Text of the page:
As the Commonwealth Human Rights Initiative and others have pointed out, it is mandatory for police stations across the country to compulsorily register missing complaints of any minor, and appoint a special police officer to handle these complaints.

These special police officers are meant to be stationed at every police station in plain clothes. Most people in this country would not know what to do, or where to go, if the police does not heed to their complaints, and have to be made aware of their rights.

In the latest Delhi child rape case, had the police taken the first necessary steps and begun by searching the building where the child was last seen, it may have prevented the horrific savagery. But the parents, labourers both, did not have access to a support system which could force the local cops to do their job.

This points to the huge gap in community-level awareness and infrastructure, and it is not just about what needs to happen in the thana. There is an urgent need for preventive steps. Where will a working mother or a working father who does not have a support system at home park their child when they go out to work?

The vast majority in this country continue to be part of the informal sector which does not provide any support facilities like crèches and day care centres to working parents. Even in a city like Delhi, there is a woeful shortage of such institutions.

An organisation like Mobile Creches, for example, is doing exemplary work for migrant workers at construction sites and at resettlement colonies. But it reaches less than 10,000 children in Delhi. If this is the situation in the capital, imagine the plight of cash-strapped working families elsewhere?

The Rajiv Gandhi National Creche Scheme For the Children of Working Mothers, sponsored by the Central government, reaches 5.83 lakh children in the entire country. Without more crèches and day care centres, children of poor working parents will continue to be at risk of abuse and rape. – Deccan Chronicle, 25 April 2013

» Patralekha Chatterjee writes on development issues in India and emerging economies. She can be reached at patralekha.chatterjee@ gmail.com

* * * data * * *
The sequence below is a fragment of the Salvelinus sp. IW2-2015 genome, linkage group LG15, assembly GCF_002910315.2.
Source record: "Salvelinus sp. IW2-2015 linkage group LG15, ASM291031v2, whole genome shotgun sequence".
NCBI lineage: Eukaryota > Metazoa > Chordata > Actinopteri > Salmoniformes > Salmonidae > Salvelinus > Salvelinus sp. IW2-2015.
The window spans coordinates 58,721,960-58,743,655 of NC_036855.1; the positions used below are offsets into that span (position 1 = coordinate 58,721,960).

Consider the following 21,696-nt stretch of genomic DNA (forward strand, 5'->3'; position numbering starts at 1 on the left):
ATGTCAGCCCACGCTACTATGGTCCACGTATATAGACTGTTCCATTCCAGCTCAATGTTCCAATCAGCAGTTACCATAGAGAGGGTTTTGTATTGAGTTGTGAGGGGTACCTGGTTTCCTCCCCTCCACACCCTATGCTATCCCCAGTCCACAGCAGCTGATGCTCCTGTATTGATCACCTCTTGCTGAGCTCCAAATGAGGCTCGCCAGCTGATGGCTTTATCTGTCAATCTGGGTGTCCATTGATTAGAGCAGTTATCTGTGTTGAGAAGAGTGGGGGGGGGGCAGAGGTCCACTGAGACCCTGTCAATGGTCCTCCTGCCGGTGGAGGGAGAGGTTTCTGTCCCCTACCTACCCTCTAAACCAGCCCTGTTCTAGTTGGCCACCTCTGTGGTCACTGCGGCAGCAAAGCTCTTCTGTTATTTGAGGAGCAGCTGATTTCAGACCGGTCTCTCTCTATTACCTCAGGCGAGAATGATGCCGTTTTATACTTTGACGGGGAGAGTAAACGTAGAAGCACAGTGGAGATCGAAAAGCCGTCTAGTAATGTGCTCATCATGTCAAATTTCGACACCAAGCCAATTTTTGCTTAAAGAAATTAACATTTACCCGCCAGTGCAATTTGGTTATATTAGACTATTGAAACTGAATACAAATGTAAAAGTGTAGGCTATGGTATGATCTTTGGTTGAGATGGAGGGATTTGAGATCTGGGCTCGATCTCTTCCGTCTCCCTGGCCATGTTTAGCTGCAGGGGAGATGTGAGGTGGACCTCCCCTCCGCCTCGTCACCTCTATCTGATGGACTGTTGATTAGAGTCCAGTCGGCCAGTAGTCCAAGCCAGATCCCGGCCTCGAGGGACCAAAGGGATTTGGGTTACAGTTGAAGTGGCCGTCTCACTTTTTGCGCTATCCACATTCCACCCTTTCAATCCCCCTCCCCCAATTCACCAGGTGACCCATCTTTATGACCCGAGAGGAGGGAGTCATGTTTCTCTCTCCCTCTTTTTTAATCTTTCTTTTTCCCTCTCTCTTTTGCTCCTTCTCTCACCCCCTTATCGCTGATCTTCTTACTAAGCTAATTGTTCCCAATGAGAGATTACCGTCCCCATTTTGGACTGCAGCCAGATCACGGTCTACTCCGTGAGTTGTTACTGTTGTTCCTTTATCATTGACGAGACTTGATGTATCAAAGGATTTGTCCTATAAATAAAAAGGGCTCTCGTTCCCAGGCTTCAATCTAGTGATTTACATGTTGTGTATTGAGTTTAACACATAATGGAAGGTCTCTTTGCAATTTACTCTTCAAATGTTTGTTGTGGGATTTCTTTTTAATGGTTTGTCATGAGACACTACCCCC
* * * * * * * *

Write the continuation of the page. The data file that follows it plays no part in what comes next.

Delhi anti-rape protester offering money to the police (as the police had offered money to the rape victim's parents to be quiet).

Ravi Shanker KapoorPorn is not the culprit – Ravi S. Kapoor

“Apart from blaming the victim, the argument that women get raped or molested because they wear revealing outfits also tries to absolve the villain of his guilt. As if he were an automaton responding to external stimuli and lacking any sense of responsibility. Interestingly, this line of reasoning is used mostly in cases related to sexual assault and other violent crime against women. In other walks of life, nobody takes the absence of responsibility as a given.” — Ravi Shanker Kapoor

X RatedIt’s always easy to divert attention from the most pressing issue — an issue that demands serious introspection and seismic changes in the way our world is structured. So it’s natural that in response to the outrage over the gangrape of a five-year-old girl, a lawyer has filed a public interest litigation seeking to criminalise pornography.

“Absence of Internet laws encourages watching porn videos since it is not an offence. This has led to a situation where more than 20 crore porn videos/porn clippings are available in the Indian market, which have been downloaded from the Internet,” petitioner Kamlesh Vaswani, an Indore-based lawyer, said through his counsel. Mr Vaswani told a newspaper, “I believe that watching porn corrupts people, and many of the crimes that happen to women, girls and children, such as sex-trafficking, are mostly related to pornography.”

This is a sweeping statement, based on the assumption that the cause-and-effect relationship between pornography and rape is an established and well-acknowledged fact. The truth, though, is that there is no such relationship. In Kuwait, for instance, the rate of rapes per lakh population during 2004-09 was 4.5, 4.8, 5.3, 5.6, 4.7 and 4.5, respectively. The corresponding figures for Canada were 1.8, 1.8, 1.7, 1.6, 1.5 and 1.4 (UN Sexual Violence against Children and Rape Statistics). This was despite the fact that pornography is legal in Canada and illegal in Kuwait. It is intriguing to note that in the US rape statistics during this period were 32.3, 31.8, 31.5, 30.6, 29.8 and 29. Evidently, there is no correlation between pornography and rape.